(ru) wrote: Whilst it's slow and its style hasn't aged brilliantly, 'Salesman' remains an important entry in the world of documentary film thanks to its in-depth look at, you guessed it: salesmen. I hate sales jobs- everything about them. I was a street fundraiser for a charity one summer and I was miserable. Even for a good cause, I couldn't bring myself to take money from people. Well, some people are good at it and that's really the focus of this film. It's fascinating how relevant the film remains today, given that I, at 23 years of age, could easily relate it to many of my own experiences. Bible salesmen might not be around much these days (at least not where I live) but the story is the same. It's a human drama really- the pressure of adulthood and the workplace, pressure to confirm, the power of social status, buying something to fill the void- whatever, it's all there. The most interesting element for me, however, was the moral quandary of it all- how, in the end, do you justify trying to meet your target? You know what you're selling isn't worth it but you go for the hard sell anyway- that's the real kicker with this film.One scene that really brought it home for me was when one of the salesmen tries to sell a collection of bibles to a woman who had recently moved to America- she often didn't even understand what he was saying. He'd essentially pushed his way into her house and taken up her time and, even as it was clear that she was quite confused, he continued to just try and get to her purse. Fortunately, in that case, he was (eventually!) sent home packing. Watching that unfold on film is simply remarkable and yet, I can tell you from experience, that it happens in countless people's homes to this day, 24/7.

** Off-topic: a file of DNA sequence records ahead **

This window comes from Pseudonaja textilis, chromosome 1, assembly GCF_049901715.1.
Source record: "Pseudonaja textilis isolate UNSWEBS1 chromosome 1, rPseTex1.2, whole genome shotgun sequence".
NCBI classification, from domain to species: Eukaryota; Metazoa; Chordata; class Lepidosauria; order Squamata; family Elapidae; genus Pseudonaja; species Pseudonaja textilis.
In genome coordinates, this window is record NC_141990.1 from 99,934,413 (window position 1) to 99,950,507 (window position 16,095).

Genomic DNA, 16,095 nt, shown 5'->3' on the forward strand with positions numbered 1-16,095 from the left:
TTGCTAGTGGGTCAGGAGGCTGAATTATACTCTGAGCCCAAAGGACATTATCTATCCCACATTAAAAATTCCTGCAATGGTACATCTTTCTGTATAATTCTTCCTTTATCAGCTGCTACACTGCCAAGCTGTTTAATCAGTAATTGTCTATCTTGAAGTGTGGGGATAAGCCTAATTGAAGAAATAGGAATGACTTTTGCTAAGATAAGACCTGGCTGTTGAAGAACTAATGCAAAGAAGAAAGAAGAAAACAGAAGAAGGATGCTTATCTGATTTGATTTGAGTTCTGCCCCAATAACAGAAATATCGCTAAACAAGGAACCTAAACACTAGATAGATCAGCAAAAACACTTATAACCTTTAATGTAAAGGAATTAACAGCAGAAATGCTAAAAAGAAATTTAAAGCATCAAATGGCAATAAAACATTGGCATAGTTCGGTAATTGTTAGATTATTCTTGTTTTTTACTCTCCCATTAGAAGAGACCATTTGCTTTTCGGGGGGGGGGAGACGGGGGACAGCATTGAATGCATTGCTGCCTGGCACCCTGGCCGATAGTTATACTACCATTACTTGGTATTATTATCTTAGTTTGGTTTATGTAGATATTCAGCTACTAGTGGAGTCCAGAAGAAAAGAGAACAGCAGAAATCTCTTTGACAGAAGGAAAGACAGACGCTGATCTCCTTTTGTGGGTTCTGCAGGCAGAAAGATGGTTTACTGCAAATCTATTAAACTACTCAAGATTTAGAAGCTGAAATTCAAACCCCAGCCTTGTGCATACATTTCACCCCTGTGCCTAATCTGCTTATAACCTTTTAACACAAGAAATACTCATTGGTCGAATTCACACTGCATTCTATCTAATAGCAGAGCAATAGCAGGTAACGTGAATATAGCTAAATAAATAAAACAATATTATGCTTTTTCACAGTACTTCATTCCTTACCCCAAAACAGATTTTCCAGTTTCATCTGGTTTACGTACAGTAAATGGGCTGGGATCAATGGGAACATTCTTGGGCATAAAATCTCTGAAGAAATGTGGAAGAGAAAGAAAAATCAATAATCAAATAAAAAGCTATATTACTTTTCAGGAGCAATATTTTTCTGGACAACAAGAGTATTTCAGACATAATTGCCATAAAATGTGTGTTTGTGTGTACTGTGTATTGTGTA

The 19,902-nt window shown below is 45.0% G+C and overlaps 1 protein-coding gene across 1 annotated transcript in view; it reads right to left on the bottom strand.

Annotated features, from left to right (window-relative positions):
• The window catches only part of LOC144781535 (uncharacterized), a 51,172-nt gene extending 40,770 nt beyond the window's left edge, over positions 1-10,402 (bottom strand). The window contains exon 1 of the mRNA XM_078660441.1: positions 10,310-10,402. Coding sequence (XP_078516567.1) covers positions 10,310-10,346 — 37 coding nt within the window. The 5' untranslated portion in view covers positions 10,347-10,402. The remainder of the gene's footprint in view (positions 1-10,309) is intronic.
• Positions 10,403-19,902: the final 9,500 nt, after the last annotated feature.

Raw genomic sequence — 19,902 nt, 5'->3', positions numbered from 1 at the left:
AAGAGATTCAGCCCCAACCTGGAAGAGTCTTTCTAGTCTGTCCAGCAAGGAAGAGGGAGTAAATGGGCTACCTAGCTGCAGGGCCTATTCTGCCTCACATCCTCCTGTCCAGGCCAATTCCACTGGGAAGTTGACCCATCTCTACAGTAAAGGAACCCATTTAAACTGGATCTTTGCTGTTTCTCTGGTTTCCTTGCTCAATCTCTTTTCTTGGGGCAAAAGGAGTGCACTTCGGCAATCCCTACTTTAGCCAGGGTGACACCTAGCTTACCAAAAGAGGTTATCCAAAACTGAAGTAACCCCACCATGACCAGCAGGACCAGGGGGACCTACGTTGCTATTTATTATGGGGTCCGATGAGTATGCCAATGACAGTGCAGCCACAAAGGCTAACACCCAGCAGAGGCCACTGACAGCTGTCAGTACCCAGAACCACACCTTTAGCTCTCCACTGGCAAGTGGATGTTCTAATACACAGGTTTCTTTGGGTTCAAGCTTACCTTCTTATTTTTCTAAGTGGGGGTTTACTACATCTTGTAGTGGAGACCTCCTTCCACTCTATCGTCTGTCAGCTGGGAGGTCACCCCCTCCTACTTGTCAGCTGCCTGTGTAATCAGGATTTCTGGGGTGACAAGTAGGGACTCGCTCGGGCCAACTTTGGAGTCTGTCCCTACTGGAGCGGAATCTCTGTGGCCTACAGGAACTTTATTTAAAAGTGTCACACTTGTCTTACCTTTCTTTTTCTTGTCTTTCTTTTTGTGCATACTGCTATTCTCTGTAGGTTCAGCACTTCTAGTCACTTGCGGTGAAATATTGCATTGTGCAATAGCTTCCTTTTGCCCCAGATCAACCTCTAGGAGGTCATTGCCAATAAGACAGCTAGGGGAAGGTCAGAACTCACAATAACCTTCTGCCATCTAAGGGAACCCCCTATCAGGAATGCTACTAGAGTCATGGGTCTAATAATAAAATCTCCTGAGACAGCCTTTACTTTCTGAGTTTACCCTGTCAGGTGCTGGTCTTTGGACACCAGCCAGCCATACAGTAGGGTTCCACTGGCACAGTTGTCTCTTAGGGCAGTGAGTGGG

(de) wrote: After working with Nol Coward on In Which We Serve (1942) and This Happy Breed (1944), director David Lean continued the collaboration with Coward by adapting his 1941 play of the same name. The result is a magical and hilarious fantasy which might be Lean's best film of that period, and it's got one or two scene stealing performances within. Charles Condomine (Rex Harrison), is writing a book about a criminal psychic, and as part of his research into this subject, he invites local medium Madame Arcati (Margaret Rutherford) to his home to conduct a s (C)ance, also in attendance are Charles' wife Ruth (Constance Cummings), his friend Dr. George Bradman (Hugh Wakefield) and his wife Violet (Joyce Carey). The s (C)ance is very eventful indeed, but matters are complicated after everyone goes home and Charles finds himself being able to see his late wife Elvira (Kay Hammond), who died years earlier before Charles remarried. Only Charles is able to see Elvira, and it drives Ruth to distraction too, believing Charles has gone made, but it ends up with Madame Arcati trying to find a way to fix this peculiar malady that's occured. It's a very funny film with some terrific dialogue throughout with Rutherford stealing absolutely every scene she's in with her dotty, eccentric turn, and Hammond making a funny turn as the troublesome spirit who's come back. Lean gets the best out of his cast, and it's beautifully shot in such lovely colour as well.